Who Can Lead the Change?

December 10, 2012 Print

“Comfort women,” the Dokdo/Takeshima islands, and the Yasukuni shrine are the Achilles’ heel of South Korean-Japanese relations. Recurring for decades, the clashes over history issues this year have taken a serious turn. Despite the ever-flourishing trade relations and socio-cultural interaction, the acrimonious mood between two state leaders seemed to drag the whole region into the so-called “New Cold War” era. Whether their actions and words resulted from political demagogy for their own ambition or a rational calculation for national interest, South Korean president Myung-bak Lee and Japanese prime minister Yoshihiko Noda chose a course that deviates far from reconciliation. South Korean media coverage repeatedly cites the German chancellor Willy Brandt’s “heroic” apologetic gesture in the 1970s and accuses Japan of not having done the same thing. During his official visit to Norway in September 2012, Lee made a speech at the University of Oslo entitled “Korean route and its new horizon,” emphasizing the only way for Asia to reconcile is to follow the European way: true self-reflection and apology.[1] Was Brandt an exceptional man? If he had been the prime minister of Japan, would history have taken a different path?

Is Brandt So Special?

Brandt certainly had a personal quality that made him unique. There are some national leaders, like Nicolas Sarkozy, who argue that religious ideas do not belong in foreign relations. During his official visit to Algeria in 2007, Sarkozy stated that there is no need to apologize for colonial misdeeds: “I’m for a recognition of the facts but not for repentance, which is a religious notion that has no place in relations between states.”[2] He even said that it is absurd to apologize for something in which the current generation was not involved. There are also those like Alcide de Gasperi, Robert Schuman, or Willy Brandt, who shared a strong willingness to connect political actions with moral value. De Gasperi, Italian prime minister from 1945 to 1953, wrote in his book Discorsi Politici that to be Christian in politics implies a profound sense of duty for fraternity and morality. He confessed as well that keeping the same faith inside and outside the Parliament is a constant struggle of his life. Whether it came from his religious faith or personality, Brandt had a visionary leadership based on morality that lasts over generations: “Willy Brandt’s gesture of reconciliation across the borders of old enemies will be interpreted in the spirit it was made. [...] He will live on in our history as the great Peace and Reconciliation Chancellor of Germany.”[3]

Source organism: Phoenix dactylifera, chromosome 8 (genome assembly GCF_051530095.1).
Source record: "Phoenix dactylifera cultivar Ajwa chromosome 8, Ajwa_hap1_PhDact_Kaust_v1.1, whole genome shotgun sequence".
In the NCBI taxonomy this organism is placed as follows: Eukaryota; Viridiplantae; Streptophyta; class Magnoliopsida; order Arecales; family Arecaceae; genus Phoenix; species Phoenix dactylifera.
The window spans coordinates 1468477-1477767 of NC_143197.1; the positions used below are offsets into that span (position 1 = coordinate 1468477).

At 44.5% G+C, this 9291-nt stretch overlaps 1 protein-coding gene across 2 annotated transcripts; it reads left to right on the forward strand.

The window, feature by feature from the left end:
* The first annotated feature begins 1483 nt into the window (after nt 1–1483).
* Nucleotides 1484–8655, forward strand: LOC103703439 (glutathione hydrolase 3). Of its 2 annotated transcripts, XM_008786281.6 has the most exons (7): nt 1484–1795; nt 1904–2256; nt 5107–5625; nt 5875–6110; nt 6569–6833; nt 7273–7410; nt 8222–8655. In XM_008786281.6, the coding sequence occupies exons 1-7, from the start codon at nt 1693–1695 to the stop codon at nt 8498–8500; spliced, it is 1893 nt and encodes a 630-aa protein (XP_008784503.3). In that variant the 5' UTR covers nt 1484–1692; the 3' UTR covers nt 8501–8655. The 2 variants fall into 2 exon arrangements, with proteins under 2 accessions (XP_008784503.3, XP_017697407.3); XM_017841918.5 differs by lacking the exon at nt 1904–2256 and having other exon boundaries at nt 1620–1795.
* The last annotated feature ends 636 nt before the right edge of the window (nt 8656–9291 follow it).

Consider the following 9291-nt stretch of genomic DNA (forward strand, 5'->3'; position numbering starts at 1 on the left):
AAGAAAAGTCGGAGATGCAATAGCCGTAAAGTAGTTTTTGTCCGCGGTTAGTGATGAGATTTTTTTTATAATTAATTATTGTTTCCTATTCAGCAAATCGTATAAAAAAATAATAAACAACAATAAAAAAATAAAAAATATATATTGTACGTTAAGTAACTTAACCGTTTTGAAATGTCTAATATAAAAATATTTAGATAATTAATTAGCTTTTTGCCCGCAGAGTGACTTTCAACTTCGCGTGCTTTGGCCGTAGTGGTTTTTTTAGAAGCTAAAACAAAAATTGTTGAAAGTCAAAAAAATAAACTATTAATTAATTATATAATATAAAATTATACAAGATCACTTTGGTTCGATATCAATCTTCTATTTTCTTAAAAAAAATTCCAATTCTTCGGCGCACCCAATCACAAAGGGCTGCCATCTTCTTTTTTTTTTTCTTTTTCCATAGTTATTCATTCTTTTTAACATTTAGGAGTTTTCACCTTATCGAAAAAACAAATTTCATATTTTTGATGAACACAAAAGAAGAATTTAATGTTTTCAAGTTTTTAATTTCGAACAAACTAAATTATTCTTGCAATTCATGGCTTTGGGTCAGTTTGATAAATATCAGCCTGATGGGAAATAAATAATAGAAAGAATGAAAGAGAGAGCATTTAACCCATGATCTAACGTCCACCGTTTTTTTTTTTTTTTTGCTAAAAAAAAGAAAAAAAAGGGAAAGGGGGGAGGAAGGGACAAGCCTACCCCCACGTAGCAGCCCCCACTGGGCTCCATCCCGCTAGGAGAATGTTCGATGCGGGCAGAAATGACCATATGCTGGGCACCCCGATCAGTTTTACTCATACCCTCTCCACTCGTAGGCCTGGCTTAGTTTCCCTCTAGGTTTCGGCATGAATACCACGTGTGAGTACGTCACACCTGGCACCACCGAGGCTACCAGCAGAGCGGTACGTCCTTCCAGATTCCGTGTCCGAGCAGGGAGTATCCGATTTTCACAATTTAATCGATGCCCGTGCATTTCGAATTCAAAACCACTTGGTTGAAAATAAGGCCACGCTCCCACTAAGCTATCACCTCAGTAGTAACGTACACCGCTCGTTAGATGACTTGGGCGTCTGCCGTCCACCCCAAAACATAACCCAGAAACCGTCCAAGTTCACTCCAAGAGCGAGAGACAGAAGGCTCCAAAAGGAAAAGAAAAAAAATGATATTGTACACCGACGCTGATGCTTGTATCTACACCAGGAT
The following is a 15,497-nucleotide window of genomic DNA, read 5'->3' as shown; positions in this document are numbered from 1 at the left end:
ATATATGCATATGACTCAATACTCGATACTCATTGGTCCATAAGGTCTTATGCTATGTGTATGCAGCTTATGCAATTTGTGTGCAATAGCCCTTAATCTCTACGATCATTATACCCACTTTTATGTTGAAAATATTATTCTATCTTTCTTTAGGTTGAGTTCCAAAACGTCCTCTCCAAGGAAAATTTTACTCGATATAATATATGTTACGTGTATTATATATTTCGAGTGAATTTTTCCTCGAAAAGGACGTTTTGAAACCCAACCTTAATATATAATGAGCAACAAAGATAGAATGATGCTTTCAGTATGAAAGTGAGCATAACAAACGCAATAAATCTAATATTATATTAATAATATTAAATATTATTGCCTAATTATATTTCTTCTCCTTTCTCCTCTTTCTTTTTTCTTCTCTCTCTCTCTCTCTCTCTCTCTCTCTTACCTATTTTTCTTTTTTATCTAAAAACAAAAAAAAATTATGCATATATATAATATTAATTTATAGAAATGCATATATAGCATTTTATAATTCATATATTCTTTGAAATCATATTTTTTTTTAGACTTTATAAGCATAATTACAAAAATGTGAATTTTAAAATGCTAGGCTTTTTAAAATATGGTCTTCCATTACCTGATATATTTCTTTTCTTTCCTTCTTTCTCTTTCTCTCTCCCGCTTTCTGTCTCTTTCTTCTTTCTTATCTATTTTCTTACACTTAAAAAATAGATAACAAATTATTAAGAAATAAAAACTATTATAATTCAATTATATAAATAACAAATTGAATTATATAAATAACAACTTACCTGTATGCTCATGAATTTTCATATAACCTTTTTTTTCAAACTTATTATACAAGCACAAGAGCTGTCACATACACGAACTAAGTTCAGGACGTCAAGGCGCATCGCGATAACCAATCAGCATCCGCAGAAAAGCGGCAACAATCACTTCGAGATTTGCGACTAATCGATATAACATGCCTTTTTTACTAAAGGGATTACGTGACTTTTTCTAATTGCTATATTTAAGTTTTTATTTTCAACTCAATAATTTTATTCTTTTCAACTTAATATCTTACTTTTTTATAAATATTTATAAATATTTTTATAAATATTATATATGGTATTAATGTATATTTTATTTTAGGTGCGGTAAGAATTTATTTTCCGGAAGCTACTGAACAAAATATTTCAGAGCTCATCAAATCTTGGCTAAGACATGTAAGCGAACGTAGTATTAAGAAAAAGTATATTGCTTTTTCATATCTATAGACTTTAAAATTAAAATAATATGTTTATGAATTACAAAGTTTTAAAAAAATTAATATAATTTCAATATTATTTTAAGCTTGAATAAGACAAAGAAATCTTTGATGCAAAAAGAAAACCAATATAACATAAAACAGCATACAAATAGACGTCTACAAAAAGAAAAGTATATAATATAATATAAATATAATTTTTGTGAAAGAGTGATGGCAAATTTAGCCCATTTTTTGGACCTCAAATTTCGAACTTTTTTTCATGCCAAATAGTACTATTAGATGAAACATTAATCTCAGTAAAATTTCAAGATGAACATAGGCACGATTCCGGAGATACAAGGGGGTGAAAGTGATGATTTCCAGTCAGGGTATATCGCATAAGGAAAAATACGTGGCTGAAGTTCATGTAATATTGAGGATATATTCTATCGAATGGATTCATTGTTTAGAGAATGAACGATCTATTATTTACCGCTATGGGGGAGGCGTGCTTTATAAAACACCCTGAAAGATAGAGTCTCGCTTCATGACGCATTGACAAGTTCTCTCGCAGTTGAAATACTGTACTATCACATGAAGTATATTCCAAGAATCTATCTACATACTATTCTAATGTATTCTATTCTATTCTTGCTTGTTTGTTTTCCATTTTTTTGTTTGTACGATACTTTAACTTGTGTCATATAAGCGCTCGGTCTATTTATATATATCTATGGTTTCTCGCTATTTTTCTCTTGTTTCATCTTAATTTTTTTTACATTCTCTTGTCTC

But this was not all. One of the main reasons his own conviction could lead to a stabilized reconciliatory policy was that there was a consistent national plan that went beyond his personal strategy. Around him, there were many intellectuals and political elites including Egon Bahr, who provided ideas and thoughts to shape a long-term foreign policy such as Ostpolitik. This teamwork transcending any particular political affiliation allowed Germany to develop a coherent national guideline for reconciliation, which is not the case between South Korea and Japan. Having become a democratic country only recently, South Korea still suffers from a severe factionalism while Japan, with its one leading party system, has no room to embrace diverse voices in the Parliament. These fragile domestic political structures thus create additional obstacles to building up a long-term policy, which would not easily get reversed with a new administration.